Eastern Phoebe

Sayornis phoebe

Eastern Phoebe
Eastern Phoebe. Katja Schulz

Though the eastern phoebe is common and widespread throughout eastern North America, it has relatively drab plumage and is often overlooked. This is a bird well worth getting to know, however, since its distinctive song makes it easy for birders to properly identify.

Common Name: Eastern Phoebe

Scientific Name: Sayornis phoebe

Scientific Family: Tyrannidae


  • Bill: Black, thin, straight, rictal bristles at the base
  • Size: 5.5-7 inches long with 11-12-inch wingspan, slender build, large head that may appear peaked at the rear
  • Colors: Gray, brown, black, white, buff, yellow
  • Markings: Genders are similar. The face and head are sooty brown or gray-black, and the upperparts are slightly paler gray-brown. The underparts are whitish with a yellow wash on the abdomen and undertail coverts, particularly in the fall, though they may appear plain white in the spring. A faint gray-brown "vest" is visible at the sides of the upper breast, and the throat is plain white. The wings may show some pale edges, but not quite enough to be characterized as wing bars. The tail is dark with a square tip. The eyes are dark, and the legs and feet are black.
    Juveniles are similar to adults but show more yellow below and have slightly paler wings that may give a stronger hint of wing bars.
    Species is monotypic.

Foods: Insects, spiders, fruit, berries, small fish (See: Insectivorous)

Habitat and Migration:

These flycatchers prefer open deciduous woodlands as well as agricultural areas and wooded riparian corridors. In suburban areas, they are often found in parks.

Eastern phoebes stay in appropriate habitats year-round from central and eastern Texas through Arkansas and the northern portions of Mississippi, Alabama and Georgia into Tennessee, southern Kentucky, western North Carolina and northern South Carolina. During the summer breeding season, these birds spread much further north, ranging into the boreal forest of southern Canada and as far north as suitable habitat in the southern Northwest Territories. In the United States, eastern phoebes breed as far west as North Dakota, and in the east, they are found throughout New England and into Maine. In winter, these phoebes migrate to central and eastern Mexico as well as the southeastern United States and throughout Florida. A few birds may also spend winter in the Caribbean.

Vagrant sightings are regularly recorded much further west than expected, usually in fall. One eastern phoebe has also been recorded in England, presumably after getting lost on migration.


These birds may have bland plumage, but their bold FEEE-beee song is a distinctive raspy whistle with emphasis on the first syllable. The typical call is a sharp "chip" sound, and some raspy chattering are also part of the eastern phoebe's repertoire. These birds typically sing from a high, exposed perch, and they are an easily recognizable part of the dawn chorus each spring.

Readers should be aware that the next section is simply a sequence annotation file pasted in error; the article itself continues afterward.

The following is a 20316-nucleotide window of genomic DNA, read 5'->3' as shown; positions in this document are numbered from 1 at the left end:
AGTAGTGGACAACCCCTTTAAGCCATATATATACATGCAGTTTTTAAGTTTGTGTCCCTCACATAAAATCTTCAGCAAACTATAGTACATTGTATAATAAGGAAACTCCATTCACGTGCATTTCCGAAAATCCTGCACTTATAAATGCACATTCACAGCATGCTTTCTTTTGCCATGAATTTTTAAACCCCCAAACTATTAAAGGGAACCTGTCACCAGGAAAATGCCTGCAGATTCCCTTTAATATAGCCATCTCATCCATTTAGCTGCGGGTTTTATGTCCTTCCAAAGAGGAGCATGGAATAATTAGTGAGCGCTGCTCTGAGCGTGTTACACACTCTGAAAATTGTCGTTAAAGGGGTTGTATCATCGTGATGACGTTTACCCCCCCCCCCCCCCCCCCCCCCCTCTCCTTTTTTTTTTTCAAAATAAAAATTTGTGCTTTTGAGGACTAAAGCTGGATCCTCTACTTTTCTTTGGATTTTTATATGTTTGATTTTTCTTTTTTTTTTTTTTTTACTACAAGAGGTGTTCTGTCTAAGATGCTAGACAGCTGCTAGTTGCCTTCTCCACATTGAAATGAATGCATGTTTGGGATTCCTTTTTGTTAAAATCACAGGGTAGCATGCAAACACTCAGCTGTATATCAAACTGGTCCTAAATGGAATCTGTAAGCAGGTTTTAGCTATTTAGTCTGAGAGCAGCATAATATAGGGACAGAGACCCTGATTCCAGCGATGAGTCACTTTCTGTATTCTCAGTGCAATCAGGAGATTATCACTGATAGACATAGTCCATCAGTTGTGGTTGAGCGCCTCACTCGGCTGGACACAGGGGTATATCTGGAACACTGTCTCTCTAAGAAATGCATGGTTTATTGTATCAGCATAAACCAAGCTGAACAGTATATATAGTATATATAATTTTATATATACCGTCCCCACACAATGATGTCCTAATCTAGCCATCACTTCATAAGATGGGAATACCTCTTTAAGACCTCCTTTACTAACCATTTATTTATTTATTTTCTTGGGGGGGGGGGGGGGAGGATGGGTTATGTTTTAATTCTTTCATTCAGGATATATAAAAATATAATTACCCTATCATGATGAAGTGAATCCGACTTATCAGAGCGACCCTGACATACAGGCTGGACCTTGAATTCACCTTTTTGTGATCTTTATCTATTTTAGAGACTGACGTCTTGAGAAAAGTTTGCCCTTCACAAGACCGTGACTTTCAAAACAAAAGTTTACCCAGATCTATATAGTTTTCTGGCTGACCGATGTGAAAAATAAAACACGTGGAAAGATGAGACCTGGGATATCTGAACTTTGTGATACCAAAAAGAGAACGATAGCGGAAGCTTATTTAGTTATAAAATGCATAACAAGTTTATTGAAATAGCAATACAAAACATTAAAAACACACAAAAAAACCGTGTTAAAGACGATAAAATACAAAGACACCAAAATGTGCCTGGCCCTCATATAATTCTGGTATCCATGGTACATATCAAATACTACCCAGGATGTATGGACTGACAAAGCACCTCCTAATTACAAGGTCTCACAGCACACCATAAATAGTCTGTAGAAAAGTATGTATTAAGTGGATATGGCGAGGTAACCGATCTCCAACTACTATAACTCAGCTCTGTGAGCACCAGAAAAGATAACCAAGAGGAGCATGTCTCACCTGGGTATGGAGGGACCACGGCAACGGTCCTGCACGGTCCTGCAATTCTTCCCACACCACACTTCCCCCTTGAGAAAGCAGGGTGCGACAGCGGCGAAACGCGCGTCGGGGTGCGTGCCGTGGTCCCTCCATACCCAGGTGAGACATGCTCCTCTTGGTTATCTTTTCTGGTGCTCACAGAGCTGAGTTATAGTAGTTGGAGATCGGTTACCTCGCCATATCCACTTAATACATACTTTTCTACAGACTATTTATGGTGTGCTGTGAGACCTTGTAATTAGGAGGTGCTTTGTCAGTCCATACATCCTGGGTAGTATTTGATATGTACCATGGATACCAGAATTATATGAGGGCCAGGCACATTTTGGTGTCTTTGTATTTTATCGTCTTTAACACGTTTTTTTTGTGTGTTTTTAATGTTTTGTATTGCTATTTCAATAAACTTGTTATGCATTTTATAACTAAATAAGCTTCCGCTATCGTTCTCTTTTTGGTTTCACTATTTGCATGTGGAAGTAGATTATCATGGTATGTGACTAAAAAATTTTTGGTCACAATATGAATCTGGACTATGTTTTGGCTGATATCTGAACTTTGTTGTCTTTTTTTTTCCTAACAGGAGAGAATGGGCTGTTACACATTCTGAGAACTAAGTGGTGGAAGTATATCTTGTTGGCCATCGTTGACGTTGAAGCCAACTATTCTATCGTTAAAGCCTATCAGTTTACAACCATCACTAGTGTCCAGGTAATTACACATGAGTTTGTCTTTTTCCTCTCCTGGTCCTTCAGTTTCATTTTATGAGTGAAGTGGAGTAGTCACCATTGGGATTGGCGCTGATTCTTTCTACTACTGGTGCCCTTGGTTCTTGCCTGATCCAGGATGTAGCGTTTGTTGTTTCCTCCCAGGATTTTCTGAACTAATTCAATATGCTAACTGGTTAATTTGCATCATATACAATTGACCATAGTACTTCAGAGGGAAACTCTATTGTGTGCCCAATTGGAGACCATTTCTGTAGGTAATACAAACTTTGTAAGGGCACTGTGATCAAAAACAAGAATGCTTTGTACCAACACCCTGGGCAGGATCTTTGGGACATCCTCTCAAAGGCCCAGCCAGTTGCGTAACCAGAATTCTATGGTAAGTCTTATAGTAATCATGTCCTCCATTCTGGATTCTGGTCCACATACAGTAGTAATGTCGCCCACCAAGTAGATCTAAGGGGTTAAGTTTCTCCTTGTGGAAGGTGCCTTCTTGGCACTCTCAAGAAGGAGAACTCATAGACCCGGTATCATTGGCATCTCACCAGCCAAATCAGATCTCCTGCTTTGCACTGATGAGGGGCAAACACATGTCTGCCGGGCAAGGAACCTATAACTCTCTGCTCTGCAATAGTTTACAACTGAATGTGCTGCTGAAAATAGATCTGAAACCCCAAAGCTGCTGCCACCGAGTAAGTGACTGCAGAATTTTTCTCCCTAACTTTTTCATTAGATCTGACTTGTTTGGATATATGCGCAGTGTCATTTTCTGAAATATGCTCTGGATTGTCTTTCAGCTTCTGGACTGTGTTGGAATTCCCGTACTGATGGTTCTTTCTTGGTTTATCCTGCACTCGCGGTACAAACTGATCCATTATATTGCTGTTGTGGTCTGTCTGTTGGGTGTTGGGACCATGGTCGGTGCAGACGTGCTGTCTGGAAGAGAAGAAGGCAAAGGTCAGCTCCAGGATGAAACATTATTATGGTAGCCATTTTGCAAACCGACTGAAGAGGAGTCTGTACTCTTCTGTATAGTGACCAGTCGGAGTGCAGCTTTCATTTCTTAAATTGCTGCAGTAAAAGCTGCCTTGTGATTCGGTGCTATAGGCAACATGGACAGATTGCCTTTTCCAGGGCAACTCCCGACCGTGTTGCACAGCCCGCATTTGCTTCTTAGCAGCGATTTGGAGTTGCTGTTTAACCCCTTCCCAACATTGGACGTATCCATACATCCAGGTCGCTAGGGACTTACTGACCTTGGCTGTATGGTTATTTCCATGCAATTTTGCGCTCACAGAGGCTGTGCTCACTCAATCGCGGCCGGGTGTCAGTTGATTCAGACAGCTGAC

These are relatively solitary birds but are also seen in pairs, though even mated birds do not have much tolerance for one another's company. When they perch, they wag, pump or bob their tails distinctively, often spreading the tail slightly. They can raise their head feathers, giving the appearance of a short crest with a peak at the rear of the head. When foraging, they often sally from the same perch repeatedly, and can hover briefly while they pluck at insects.

Eastern phoebes are one of the earliest spring migrants and may even arrive in breeding areas before winter is fully finished. These birds were the first to be banded in North America when John James Audubon tied silver wire around the legs of eastern phoebes, and discovered that these birds return to the same nesting sites each year.


These birds are monogamous. The nest is built of mud pellets and moss, lined with grass, feathers, leaves and similar material. Nests are typically low, attached to a vertical surface such as walls, stream banks or rocky cliffs, and may even be built on top of old nests. Eastern phoebes often nest under bridges, overpasses, eaves or culverts, and are comfortable nesting in close proximity to humans.

The oval-shaped eggs are white and are occasionally spotted with red-brown flecks. There are 2-8 eggs in a typical brood, and a mated pair may raise 2-3 broods each year. A third brood is usually only common in southernmost populations where the breeding season is longest. After the eggs are laid, the female parent incubates them for 15-17 days, and after the altricial young hatch, both parents feed the nestlings for an additional 15-16 days.

Eastern phoebes occasionally hybridize with black phoebes, and they are also subject to brood parasitism from brown-headed cowbirds.

Attracting Eastern Phoebes:

Minimizing insecticide use will ensure a healthy, abundant food source for eastern phoebes, and they are often welcome in gardens because they provide great bug control. Planting berry bushes will help provide winter food, and including shrubs in a bird-friendly yard will provide good perches to attract eastern phoebes. These birds will also use nesting shelves that are placed under eaves in suitable nesting locations.


These flycatchers are not considered threatened or endangered, and thanks to more available bridges and overpasses to serve as nesting sites, their range is gradually expanding. Minimizing pesticide use and avoiding disturbing nests are good steps to help these birds continue to thrive.

Similar Birds:

  • Say's Phoebe (Sayornis saya)
  • Eastern Wood-Pewee (Contopus virens)
  • Ash-Throated Flycatcher (Myiarchus cinerascens)
  • Acadian Flycatcher (Empidonax virescens)

Photo – Eastern Phoebe © Katja Schulz